4 in 10 Americans breathe polluted air, with people of color hit hardest

A new report shows how air pollution is shaped by climate change and racism

By Alexandria Herr
Published April 27, 2021 3:29PM (UTC)
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A view of the Los Angeles city skyline as heavy smog shrouds the city in California on May 31, 2015 (Getty/Mark Ralston)

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A new report from the American Lung Association shows that more than 4 in 10 Americans live with polluted air — 135 million people living in 217 counties. This pollution hits communities of color hardest, as people of color are 61 percent more likely than white people to live with unhealthy levels of air pollution, and three times more likely to live in counties with the most polluted air.  

The lung health organization's 22nd annual "State of the Air" report analyzed data on two air pollutants — both emitted by the burning of fossil fuels — that are dangerous to human health: fine particulate matter (or PM2.5, also known as soot) and ozone (also known as smog). The analysis covers 2017, 2018, and 2019, which represent the three most recent data sets from the U.S. Environmental Protection Agency, and are also among the six hottest years on record globally. 

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Climate change and environmental justice loom large in the report's findings. While air pollution has declined overall in the last 50 years due to regulations put in place under the Clean Air Act, the impacts of climate change could threaten those gains. Warmer temperatures driven by climate change can make ozone pollution close to the ground more likely to form. Climate change has a similar effect on short-term exposure to PM2.5 — wildfires driven by climate change can lead to dangerous spikes in the pollutant due to the smoke, and this year's report highlighted an increase of 1 million Americans exposed to short-term spikes in PM2.5.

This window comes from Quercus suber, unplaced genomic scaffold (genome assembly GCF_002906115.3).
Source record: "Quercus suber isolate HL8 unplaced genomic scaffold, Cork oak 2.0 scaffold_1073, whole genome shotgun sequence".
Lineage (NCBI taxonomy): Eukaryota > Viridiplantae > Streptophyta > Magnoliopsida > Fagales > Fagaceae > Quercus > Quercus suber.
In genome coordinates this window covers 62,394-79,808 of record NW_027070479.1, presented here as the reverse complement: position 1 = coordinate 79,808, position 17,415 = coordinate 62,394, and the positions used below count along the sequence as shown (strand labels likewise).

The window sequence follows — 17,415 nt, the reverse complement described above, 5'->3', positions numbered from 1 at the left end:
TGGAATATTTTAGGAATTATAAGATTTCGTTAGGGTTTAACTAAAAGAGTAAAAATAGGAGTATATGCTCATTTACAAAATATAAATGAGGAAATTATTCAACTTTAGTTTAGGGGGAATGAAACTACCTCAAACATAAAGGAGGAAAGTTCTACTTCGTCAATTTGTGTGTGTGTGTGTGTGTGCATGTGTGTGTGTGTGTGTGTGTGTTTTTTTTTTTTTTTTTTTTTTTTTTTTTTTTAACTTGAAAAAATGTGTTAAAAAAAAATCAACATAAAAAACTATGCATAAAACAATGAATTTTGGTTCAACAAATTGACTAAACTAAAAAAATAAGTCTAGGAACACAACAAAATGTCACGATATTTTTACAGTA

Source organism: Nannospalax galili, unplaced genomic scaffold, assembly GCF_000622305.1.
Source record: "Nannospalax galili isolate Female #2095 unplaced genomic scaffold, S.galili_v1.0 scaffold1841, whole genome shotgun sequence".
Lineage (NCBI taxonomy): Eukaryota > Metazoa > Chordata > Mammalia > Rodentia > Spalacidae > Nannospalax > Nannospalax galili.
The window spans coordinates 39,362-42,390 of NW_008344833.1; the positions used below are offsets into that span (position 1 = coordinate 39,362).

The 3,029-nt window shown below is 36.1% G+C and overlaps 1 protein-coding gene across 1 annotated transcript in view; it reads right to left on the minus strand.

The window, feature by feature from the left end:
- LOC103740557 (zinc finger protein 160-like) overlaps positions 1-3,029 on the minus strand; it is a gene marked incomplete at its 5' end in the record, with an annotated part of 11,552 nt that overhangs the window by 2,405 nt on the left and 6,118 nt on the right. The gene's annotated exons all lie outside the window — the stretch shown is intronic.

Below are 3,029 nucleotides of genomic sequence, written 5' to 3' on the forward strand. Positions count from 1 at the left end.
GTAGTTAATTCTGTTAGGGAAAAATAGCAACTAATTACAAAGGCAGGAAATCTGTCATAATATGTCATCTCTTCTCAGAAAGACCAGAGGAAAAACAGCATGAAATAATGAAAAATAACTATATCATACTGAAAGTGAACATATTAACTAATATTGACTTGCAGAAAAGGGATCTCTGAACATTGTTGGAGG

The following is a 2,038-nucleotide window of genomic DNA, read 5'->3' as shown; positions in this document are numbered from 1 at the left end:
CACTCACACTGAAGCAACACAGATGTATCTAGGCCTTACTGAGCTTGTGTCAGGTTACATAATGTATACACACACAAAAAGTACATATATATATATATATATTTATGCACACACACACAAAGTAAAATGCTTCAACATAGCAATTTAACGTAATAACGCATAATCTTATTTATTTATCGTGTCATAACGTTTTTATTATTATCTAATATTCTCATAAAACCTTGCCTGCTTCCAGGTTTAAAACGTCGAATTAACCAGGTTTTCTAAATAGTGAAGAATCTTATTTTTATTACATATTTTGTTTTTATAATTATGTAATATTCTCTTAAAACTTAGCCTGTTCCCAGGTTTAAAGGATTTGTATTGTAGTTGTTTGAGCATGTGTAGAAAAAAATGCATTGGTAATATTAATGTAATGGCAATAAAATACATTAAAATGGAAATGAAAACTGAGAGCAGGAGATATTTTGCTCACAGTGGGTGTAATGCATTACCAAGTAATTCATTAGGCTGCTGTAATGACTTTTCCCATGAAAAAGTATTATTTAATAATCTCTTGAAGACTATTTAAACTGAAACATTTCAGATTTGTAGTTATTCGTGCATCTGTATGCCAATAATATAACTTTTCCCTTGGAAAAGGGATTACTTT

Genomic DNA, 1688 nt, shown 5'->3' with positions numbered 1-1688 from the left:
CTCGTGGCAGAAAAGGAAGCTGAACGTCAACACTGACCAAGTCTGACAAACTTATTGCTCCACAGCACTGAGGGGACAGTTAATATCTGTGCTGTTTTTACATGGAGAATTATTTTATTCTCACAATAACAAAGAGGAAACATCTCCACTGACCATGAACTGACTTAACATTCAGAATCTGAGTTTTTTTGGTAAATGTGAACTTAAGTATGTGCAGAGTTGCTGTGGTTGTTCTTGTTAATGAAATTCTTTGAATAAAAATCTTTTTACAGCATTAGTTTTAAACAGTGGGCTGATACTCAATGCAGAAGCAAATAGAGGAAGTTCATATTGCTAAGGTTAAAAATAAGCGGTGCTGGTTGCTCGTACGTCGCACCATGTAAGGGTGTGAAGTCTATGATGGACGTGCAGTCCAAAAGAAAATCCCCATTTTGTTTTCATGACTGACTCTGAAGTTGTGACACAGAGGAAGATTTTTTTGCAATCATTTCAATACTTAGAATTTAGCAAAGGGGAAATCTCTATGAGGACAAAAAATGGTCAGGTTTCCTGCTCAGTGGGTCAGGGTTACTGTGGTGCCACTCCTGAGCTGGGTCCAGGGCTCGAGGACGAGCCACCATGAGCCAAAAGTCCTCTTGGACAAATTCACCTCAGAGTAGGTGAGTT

Both pollutants have severe impacts on human health for the people exposed to them. Ozone pollution can cause asthma and increased risk of diabetes, while PM2.5 can cause asthma, heart attacks, strokes, and lung cancer. Worldwide, exposure to PM2.5 caused one in five deaths globally in 2018 — and 350,000 deathsin the U.S. alone. PM2.5 exposure is also associated with an increase in COVID-19 cases and mortality. The American Lung Association report doesn't include data from 2020, and thus doesn't account for the impacts of the nation's air on the pandemic, but "we do know that people living in more polluted places are more likely to have bad outcomes from COVID-19," Katherine Pruitt, national senior director for policy at the American Lung Association, told the Guardian

California stands out as a pollution hot spot in the report — four out of the five top cities for year-round PM2.5 and ozone pollution were in California, despite the state's reputation as an environmental leader. Los Angeles and Bakersfield, in California's Kern County, top the charts of the most polluted cities, due in part to emissions from the fossil fuel industry. Fossil fuel extraction and refining produces both ozone and PM2.5 pollution — the harmful effects of which have long been known by the fossil fuel industry — and California currently places no limits on how close extraction sites are allowed to operate to homes, schools, and hospitals. Kern County, which tops the report's list of counties polluted by PM2.5, produces 80 percent of the state's oil and gas. "California has, unfortunately, always struggled at the top of all of our lists," said Pruitt. 

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The American Lung Association is calling on the Biden administration to re-evaluate air quality standards for ozone and particle pollution after they were loosened by the Trump administration and has started a petition asking President Joe Biden to clean up pollution in and direct climate investments to historically burdened communities. 

"This report shines a spotlight on the urgent need to curb climate change, clean up air pollution and advance environmental justice," said American Lung Association president and CEO Harold Wimmer in a press release. "The nation has a real opportunity to address all three at once — and to do that, we must center on health and health equity as we move away from combustion and fossil fuels to clean, renewable energy."


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